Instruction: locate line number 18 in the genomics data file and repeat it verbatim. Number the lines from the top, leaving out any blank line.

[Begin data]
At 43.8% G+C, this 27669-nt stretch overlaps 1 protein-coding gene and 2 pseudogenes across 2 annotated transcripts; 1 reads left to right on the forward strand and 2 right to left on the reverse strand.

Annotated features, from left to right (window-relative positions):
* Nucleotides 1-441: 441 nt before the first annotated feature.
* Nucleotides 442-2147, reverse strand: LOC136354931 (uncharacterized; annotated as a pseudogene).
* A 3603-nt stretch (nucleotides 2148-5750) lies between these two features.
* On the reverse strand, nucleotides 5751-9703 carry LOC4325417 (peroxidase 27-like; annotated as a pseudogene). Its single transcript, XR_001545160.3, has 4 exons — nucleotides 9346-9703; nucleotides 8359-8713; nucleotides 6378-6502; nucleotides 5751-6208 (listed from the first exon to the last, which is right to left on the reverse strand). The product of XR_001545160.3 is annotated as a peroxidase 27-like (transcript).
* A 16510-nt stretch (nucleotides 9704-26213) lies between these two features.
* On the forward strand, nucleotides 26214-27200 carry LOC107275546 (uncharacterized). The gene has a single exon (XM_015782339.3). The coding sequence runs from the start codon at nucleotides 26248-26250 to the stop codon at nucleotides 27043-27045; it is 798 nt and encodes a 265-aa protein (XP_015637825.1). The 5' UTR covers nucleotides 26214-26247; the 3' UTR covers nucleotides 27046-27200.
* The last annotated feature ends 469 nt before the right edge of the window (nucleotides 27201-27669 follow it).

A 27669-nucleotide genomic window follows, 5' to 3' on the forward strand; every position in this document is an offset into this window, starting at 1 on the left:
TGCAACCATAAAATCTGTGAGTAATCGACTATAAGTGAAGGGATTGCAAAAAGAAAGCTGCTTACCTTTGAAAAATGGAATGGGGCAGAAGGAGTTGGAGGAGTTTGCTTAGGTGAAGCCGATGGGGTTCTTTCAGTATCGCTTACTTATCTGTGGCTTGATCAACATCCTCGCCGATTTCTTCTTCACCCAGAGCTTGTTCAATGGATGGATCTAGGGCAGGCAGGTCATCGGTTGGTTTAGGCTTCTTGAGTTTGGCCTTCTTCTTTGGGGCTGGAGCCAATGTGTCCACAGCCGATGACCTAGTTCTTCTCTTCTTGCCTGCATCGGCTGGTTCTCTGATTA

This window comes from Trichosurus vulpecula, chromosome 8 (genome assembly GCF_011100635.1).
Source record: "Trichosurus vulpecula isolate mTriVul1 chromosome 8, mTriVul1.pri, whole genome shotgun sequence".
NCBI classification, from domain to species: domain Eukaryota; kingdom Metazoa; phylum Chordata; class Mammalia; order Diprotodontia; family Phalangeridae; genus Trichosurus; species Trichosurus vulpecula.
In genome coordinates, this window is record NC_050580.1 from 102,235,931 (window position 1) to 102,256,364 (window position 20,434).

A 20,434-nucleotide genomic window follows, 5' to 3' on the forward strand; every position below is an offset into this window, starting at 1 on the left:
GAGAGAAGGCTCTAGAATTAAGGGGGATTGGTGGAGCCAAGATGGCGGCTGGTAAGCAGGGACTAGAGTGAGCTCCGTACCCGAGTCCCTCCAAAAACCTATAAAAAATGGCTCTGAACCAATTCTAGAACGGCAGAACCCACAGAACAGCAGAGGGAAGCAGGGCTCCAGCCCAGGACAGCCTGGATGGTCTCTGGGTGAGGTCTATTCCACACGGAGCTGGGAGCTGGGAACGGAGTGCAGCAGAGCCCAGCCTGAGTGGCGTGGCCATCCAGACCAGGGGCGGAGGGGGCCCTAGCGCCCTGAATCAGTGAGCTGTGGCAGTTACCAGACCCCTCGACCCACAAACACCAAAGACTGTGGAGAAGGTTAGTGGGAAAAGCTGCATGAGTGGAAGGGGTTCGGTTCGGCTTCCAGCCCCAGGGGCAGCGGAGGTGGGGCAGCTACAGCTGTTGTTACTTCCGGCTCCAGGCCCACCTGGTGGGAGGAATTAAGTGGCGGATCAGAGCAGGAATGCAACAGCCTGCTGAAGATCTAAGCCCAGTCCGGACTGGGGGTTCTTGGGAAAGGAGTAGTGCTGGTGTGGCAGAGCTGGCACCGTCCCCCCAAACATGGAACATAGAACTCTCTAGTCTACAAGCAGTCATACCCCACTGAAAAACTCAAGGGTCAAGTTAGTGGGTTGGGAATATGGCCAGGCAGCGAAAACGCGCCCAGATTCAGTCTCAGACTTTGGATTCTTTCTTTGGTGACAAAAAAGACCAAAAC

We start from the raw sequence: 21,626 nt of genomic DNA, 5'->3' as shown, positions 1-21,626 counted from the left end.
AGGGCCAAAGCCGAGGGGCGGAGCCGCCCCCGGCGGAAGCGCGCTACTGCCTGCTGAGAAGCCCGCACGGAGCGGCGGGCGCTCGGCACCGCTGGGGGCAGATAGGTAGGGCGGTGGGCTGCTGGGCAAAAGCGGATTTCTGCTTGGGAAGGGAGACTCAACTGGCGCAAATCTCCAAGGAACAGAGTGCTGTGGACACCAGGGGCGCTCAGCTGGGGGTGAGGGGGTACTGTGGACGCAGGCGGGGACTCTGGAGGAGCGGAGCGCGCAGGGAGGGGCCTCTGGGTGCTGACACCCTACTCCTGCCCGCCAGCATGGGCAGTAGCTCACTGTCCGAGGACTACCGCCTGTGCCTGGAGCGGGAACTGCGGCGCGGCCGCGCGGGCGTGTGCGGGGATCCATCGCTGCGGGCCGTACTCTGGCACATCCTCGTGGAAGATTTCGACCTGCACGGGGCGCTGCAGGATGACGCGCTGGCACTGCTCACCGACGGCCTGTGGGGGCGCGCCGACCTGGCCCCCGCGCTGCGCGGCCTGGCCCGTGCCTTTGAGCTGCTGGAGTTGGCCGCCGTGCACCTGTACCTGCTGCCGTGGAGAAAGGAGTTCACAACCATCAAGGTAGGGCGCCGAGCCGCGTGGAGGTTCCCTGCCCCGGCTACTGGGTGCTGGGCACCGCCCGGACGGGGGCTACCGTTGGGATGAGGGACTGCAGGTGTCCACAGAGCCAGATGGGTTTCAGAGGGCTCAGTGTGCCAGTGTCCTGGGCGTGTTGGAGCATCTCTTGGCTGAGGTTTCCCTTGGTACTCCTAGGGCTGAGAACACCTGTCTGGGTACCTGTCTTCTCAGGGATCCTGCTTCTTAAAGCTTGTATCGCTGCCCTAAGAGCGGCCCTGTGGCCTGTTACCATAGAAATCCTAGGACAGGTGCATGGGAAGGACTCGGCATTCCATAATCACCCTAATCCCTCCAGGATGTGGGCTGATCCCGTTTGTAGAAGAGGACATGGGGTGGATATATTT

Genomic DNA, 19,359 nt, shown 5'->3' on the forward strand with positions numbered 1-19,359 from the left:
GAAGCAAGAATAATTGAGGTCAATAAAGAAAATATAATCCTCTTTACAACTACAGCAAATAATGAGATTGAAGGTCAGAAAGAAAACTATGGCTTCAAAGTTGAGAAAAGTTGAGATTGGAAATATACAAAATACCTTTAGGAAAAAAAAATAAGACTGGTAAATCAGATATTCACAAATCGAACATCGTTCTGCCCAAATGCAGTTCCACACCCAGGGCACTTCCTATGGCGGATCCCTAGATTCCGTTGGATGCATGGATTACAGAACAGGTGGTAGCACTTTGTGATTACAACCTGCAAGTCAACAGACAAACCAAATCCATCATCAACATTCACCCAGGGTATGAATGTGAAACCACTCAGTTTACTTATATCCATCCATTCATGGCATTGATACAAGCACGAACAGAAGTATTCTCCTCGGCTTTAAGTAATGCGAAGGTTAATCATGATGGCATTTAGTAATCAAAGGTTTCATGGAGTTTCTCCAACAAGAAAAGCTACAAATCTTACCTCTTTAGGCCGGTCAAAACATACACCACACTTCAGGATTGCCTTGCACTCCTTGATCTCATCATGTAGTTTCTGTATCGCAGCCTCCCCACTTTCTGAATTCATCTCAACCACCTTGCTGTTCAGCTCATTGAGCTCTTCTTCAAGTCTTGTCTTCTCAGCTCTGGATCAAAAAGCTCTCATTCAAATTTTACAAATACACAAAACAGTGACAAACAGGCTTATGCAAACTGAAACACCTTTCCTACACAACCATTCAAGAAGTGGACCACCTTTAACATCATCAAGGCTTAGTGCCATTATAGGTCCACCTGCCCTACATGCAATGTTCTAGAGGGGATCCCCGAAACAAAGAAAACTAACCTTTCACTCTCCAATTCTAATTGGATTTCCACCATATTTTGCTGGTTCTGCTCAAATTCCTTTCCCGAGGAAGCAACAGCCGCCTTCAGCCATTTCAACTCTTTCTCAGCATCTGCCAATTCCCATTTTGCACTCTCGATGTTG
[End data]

We start from the raw sequence: 21,626 nt of genomic DNA, 5'->3' as shown, positions 1-21,626 counted from the left end.